His connection with the Australian Museum was a long one. He was its first Secretary. In January, 1836, he writes to Owen to say that it is “arranged, classified and contains about 320 specimens”. He published a catalogue in 1837, and resigned in 1841, but, when this famous institution was incorporated in 1853, he was appointed a trustee and remained so for more than twenty years. He was active in establishing the Sydney School of Arts (1838-1850), and worked hard both as a Lecturer on Zoology and on the Committee, being Vice-President for many years.
He allowed himself a respite from his many labours in 1859, and made a long European tour. When in London he published his best-known book Gatherings of a Naturalist (1860). It is a store-house of facts as to the natural and general history of Australia. He was appointed an Associate and a Member of the Committee of the Biological Section of the British Association (Aberdeen) in 1859, and held the same positions at the Oxford (1860) and Plymouth (1877) Meetings. He was elected a Member of the Board of Examiners in the Faculty of Medicine in the University of Sydney in 1856, and three years later Professor Harvey dedicated to him Volume II of his Phytologia Australica. In 1860 he was appointed a Member of the Imperial Australian Zoological and Botanical Society. An Acclimatization Society having been formed in Sydney in 1861, he delivered a lecture on “Acclimatization and its Adaptation to Australia”, which was afterwards published by the Melbourne Acclimatization Society and largely distributed in Sydney. He was Hon Secretary of the Sydney Acclimatization Society from 1863-1871. At the end of his tenure of office a long correspondence was carried on with the Government of India on the subject of the cultivation of silk, and that portion of it which related to New South Wales was published by the Government (1870). Bennett also corresponded with Japan on the same subject, and was sent full information and a collection of choice eggs to found an Australian silk-worm industry. He became a member by election of the Imperial Society of Cherbourg in 1864 and a corresponding member of the Royal Society of Tasmania. In 1871 he began a search for fossil mammalia and reptilia and discovered many important new specimens in the Queensland drifts. Professor Owen published his letter on his journey and his mode of search in the Annals of Natural History 1872 (4th Ser., ix, 314-21). Bennett was awarded the Silver Medal of the Acclimatization Society of Victoria in 1873 in recognition of his services in their cause, and in 1874 he was appointed Hon Consulting Physician to St Vincent’s Hospital, Sydney.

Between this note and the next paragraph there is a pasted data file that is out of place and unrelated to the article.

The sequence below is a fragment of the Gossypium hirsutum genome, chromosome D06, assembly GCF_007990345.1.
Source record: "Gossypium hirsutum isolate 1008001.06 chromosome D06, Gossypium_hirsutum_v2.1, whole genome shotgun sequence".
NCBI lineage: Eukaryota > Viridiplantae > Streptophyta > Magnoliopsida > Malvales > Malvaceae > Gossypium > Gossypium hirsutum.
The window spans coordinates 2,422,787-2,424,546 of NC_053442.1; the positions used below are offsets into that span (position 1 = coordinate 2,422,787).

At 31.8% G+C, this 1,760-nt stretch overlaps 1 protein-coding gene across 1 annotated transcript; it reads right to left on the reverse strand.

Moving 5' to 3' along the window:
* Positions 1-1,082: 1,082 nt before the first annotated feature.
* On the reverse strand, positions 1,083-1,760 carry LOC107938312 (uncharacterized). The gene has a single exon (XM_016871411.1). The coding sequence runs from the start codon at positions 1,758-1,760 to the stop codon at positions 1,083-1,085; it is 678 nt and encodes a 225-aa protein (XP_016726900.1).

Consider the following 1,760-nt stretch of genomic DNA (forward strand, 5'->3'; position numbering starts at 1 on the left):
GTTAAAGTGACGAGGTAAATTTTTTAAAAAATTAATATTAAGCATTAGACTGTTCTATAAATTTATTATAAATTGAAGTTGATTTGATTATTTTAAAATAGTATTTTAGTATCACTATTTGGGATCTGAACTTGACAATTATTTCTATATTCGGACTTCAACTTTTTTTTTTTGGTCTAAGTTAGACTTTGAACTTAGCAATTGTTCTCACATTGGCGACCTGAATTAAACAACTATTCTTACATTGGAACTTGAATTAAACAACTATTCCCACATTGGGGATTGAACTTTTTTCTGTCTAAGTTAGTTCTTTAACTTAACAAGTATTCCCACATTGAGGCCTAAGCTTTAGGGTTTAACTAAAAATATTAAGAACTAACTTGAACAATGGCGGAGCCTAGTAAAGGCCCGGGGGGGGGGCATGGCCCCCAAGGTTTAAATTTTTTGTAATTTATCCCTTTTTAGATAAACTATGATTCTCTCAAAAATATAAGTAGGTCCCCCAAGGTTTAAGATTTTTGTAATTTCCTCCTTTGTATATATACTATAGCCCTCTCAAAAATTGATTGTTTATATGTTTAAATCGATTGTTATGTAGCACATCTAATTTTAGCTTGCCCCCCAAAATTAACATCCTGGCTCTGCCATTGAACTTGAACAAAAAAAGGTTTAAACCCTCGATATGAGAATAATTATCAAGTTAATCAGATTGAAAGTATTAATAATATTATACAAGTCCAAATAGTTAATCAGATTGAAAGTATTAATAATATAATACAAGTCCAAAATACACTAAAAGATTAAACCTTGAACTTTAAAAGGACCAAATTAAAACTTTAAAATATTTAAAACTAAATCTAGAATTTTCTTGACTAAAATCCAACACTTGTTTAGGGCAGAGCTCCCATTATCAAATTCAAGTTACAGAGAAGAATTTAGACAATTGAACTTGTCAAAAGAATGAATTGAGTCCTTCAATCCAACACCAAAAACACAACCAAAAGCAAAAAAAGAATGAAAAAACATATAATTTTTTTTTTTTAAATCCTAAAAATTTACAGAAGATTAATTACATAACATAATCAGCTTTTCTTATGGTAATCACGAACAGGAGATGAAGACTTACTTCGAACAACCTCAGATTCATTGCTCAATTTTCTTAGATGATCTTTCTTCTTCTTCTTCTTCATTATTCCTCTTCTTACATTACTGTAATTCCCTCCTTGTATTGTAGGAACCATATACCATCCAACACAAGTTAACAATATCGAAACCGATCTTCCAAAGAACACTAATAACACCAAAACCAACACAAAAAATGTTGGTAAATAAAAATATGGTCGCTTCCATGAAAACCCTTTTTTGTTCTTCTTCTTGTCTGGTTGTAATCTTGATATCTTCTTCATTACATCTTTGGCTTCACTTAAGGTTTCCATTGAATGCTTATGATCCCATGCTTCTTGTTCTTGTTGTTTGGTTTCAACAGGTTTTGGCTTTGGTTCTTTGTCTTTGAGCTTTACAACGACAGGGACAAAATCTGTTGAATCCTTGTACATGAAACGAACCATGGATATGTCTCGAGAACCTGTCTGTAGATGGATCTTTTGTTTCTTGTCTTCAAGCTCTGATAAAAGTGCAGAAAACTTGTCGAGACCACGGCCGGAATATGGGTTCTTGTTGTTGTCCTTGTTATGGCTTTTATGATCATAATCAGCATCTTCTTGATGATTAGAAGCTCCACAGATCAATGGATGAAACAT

He took a trip to Europe in 1877, travelling via North America, and returned in 1879 via Bombay and Ceylon. During this visit he was elected Corresponding Member of the Literary and Philosophical Society of Liverpool, Hon Member of the Geographical Society of Rome, Fellow of the Royal Colonial Institute, and Hon Corresponding Secretary. He acted as Executive Commissioner representing the Ceylon Government at the Sydney International Exhibition (1879-1880), and in 1882 was elected President of the New South Wales Zoological Society. In 1888 he was elected President of the Natural History Association, and was re-elected in 1891, when the Society was re-named the Field Naturalists’ Society of New South Wales. In this year he presented a stained glass window to the Medical School of Sydney University. The Clarke Memorial Medal of the Royal Society (NSW), awarded “for Meritorious Contributions to the Geology, Mineralogy, or Natural History of Australia to men of science, whether resident in Australia or elsewhere”, was bestowed upon him in December, 1890, and the same year he bequeathed scientific works to the value of over £2000 to the Library of Sydney University. The gift included the valuable works of John Gould, with whom he had been much associated, and whom, with many other leading naturalists, such as Cumming, he often mentions in his letters.
For the last ten years of his life Bennett took little active part in the work of his profession, though he continued to act as Co-examiner in Materia Medica and Therapeutics at the University, subjects in which he had always been greatly interested. His mental faculties remained remarkably clear to the close of his long life, and he died, full of honours – in fact, the Patriarch of Colonial Science – on Sept 29th, 1893, at his residence, 167 William Street, Sydney. He was then within four months of being a nonogenarian. He was buried in the Monumental Division of the Church of England Cemetery at the Rookwood Necropolis, Sydney, where his widow erected a handsome memorial. There is a fine photograph of George Bennett in the Council Album, which is reproduced in the Australasian Medical Gazette. There is an early photograph of him by Maull and Polyblank in the College Collection.